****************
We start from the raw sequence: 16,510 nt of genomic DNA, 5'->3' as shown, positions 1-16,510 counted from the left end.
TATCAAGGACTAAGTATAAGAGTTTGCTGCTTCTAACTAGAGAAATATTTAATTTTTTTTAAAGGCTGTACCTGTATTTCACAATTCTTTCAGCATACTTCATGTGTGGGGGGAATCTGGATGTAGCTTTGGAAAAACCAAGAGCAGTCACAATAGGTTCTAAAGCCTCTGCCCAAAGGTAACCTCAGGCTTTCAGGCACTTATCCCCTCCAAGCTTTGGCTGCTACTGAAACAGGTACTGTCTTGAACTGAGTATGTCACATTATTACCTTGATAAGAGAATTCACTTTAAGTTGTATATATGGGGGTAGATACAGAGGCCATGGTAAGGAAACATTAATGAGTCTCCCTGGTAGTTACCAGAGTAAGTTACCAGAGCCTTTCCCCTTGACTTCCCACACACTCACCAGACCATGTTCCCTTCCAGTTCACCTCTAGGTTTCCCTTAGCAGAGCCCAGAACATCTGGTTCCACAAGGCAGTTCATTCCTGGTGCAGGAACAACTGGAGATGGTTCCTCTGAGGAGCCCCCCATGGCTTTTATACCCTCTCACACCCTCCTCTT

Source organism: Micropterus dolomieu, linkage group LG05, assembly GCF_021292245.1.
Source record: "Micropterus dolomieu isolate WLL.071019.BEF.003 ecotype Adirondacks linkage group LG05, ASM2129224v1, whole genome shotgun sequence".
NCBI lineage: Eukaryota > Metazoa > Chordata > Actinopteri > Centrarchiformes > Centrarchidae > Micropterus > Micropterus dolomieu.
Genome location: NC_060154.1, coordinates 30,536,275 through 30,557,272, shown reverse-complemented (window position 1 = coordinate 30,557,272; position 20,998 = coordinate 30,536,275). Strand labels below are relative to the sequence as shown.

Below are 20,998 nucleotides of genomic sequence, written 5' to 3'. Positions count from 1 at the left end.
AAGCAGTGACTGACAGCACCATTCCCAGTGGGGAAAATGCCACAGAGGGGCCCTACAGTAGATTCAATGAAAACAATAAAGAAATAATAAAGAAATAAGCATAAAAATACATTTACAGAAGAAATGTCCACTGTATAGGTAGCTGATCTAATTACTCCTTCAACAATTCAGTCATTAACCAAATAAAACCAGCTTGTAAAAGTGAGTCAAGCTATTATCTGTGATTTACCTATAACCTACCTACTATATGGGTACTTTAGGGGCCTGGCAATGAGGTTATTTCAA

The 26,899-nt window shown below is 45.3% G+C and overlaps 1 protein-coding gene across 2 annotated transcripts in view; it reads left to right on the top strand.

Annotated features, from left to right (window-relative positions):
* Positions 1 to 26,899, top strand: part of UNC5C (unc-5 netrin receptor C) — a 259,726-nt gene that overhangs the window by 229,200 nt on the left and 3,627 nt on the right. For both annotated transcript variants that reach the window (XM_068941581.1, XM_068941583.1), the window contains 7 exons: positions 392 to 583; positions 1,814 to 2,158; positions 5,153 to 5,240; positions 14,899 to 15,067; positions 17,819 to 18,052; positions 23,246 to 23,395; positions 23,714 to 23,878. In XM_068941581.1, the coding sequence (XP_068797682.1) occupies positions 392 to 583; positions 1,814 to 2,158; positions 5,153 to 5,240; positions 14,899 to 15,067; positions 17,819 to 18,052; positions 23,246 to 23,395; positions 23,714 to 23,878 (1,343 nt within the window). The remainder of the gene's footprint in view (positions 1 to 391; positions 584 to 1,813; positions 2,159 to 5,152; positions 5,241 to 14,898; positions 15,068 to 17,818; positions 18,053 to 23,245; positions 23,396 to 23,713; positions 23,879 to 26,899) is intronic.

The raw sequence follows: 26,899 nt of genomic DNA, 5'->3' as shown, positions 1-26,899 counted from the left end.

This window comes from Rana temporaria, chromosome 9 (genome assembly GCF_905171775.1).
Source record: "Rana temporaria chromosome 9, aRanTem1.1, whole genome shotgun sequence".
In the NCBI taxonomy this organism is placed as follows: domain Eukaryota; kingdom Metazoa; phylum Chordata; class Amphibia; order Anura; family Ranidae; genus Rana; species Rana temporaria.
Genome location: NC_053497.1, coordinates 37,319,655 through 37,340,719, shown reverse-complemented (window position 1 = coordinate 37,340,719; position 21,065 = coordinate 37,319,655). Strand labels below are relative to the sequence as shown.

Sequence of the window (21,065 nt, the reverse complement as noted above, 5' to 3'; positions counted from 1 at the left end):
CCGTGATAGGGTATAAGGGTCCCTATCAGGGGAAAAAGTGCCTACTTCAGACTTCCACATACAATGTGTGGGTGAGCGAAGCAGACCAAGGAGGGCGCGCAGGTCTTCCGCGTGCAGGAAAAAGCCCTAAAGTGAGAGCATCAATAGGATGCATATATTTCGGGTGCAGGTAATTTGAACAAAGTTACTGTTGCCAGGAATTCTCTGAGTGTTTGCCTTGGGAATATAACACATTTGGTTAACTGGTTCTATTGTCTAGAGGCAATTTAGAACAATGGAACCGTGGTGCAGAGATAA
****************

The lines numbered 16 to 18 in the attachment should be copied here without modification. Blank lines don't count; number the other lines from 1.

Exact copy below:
Genome location: NC_053497.1, coordinates 37,319,655 through 37,340,719, shown reverse-complemented (window position 1 = coordinate 37,340,719; position 21,065 = coordinate 37,319,655). Strand labels below are relative to the sequence as shown.

Sequence of the window (21,065 nt, the reverse complement as noted above, 5' to 3'; positions counted from 1 at the left end):
CCGTGATAGGGTATAAGGGTCCCTATCAGGGGAAAAAGTGCCTACTTCAGACTTCCACATACAATGTGTGGGTGAGCGAAGCAGACCAAGGAGGGCGCGCAGGTCTTCCGCGTGCAGGAAAAAGCCCTAAAGTGAGAGCATCAATAGGATGCATATATTTCGGGTGCAGGTAATTTGAACAAAGTTACTGTTGCCAGGAATTCTCTGAGTGTTTGCCTTGGGAATATAACACATTTGGTTAACTGGTTCTATTGTCTAGAGGCAATTTAGAACAATGGAACCGTGGTGCAGAGATAA